At the same time, Menlo Park was among the Peninsula cities that have benefited greatly from his largess. He was the chief donor behind the construction of the Arrillaga Family Recreation Center, the Arrillaga Family Gymnasium and the Arrillaga Family Gymnastics Center in the Menlo Park Civic Center.

During a rare public appearance in 2010, during which he received Menlo Park Chamber of Commerce's Golden Acorn Award, Arrillaga mused on his love of sports and basketball — and his own use of the city's facilities.

"Menlo's been a great spot in my heart because I played (basketball) at the Burgess gym starting in 1960," Arrillaga told an assembled audience at the Stanford Park Hotel. "I probably scored more points in that gym than any player in its history because I retired at almost age 60."

A girl rides past the Arrillage Family Recreation Center in Menlo Park on Aug. 29, 2019. Photo by Magali Gauthier

His family's obituary also credits him with donating dozens of buildings to police departments, libraries and recreation centers throughout Silicon Valley. He also built and donated campus buildings for Menlo School and Castilleja School, where his children attended high school, according to the obituary.

He retained the philanthropic spirit until the very end. Just weeks before he died, Arrillaga offered to donate more than $30 million to Palo Alto to help the city build a new public gym, with the understanding that he would pick the design and the contractor. The council was scheduled to discuss the project on Jan. 31.

Arrillaga was raised in a modest household. He was born in 1937 to professional soccer goalie Gabriel Arrillaga and Freda Arrillaga, a nurse, and grew up in Inglewood. His father later became a laborer in the Los Angeles produce market and his mother raised John and his four siblings, the late Gabriel Arrillaga, Alice Arrillaga Kalomas, William "Bill" Arrillaga and Mary Arrillaga Danna.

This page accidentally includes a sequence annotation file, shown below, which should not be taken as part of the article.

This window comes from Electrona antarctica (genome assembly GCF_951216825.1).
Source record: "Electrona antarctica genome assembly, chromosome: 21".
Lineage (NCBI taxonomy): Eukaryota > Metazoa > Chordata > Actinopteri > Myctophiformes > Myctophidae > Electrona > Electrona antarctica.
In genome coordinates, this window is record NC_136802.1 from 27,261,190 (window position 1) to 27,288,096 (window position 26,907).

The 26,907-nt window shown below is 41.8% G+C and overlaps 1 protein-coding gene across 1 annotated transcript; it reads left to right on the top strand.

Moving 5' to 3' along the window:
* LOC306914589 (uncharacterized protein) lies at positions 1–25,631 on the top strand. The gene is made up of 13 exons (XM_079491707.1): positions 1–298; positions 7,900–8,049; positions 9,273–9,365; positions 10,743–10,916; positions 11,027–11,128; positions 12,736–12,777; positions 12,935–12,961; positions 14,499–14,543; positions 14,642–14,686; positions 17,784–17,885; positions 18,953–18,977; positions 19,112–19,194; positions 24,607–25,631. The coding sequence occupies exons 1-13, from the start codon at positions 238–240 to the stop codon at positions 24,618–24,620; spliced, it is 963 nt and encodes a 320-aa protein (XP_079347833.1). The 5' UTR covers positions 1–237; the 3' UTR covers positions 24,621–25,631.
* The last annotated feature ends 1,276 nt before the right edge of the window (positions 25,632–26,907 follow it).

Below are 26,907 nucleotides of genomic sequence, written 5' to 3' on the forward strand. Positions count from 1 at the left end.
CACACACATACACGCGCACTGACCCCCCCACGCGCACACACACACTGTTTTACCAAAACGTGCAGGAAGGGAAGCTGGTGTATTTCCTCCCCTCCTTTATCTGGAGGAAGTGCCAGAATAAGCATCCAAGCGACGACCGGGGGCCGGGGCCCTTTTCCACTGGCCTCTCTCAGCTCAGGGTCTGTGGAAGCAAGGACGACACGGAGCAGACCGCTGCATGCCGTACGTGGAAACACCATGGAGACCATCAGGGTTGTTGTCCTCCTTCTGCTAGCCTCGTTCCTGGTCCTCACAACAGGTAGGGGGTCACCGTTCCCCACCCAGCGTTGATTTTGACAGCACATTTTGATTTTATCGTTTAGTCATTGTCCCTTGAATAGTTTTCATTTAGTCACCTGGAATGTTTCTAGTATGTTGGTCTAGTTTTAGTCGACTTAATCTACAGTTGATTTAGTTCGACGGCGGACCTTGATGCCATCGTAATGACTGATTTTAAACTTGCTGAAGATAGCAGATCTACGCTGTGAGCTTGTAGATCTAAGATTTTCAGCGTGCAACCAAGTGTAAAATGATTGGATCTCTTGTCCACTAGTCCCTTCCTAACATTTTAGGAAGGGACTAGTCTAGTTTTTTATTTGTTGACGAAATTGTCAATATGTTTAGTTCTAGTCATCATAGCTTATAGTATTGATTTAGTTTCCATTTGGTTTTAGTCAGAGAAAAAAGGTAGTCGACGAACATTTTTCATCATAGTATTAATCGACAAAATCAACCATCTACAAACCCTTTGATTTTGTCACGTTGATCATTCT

He held his first job at 9 years old, delivering newspapers, which was rapidly supplemented by his first dishwashing job in a local restaurant. His mother also took in neighbors' laundry to help ends meet, according to the family's obituary.

He graduated from Morningside High School in Inglewood, where he was student body president and a star athlete, his family stated.

Through an anonymous donor, Arrillaga was awarded a basketball scholarship at Stanford. To pay for his books and living expenses, he held six jobs, from washing dishes to delivering mail and working as a gardener and cook, in addition to his studies and athletics.

He graduated from Stanford with a bachelor's degree in geography and was an All-American basketball player.

John Arrillaga's many contributions to Stanford included funding the reconstruction of Maples Pavilion, the university's basketball complex. Courtesy Mike Rasay.

After Stanford, he traveled the world while playing basketball, which included a stint on Spain's national basketball team. He left professional basketball after realizing it would not afford him the family life that he wanted, his family noted in the obituary. After briefly selling insurance, he had saved enough money to purchase his first rundown commercial building and completed all of the work on it himself before earning enough in rent to purchase his second building.

He had two children, John Arrillaga Jr. and Laura Arrillaga-Andreessen, with his first wife, Frances C. Arrillaga, a sixth-grade teacher, who also earned two master's degrees from Stanford. She died in 1995. He later married Gioia Fasi, a former attorney and graduate of the Santa Clara University School of Law.

Over the past four decades, Arrillaga dedicated at least half of his time to philanthropic efforts, "still working seven days a week at the age of 84, literally negotiating leases until the day prior to his passing," his family wrote in his obituary.

"He believed that successful philanthropy means combining financial resources with brainpower, skills and networks to amplify the number of lives he can touch and transform," the obituary states. "He believed that 'one should always give as much as one can, for the more one gives, the more life gives one in return.'"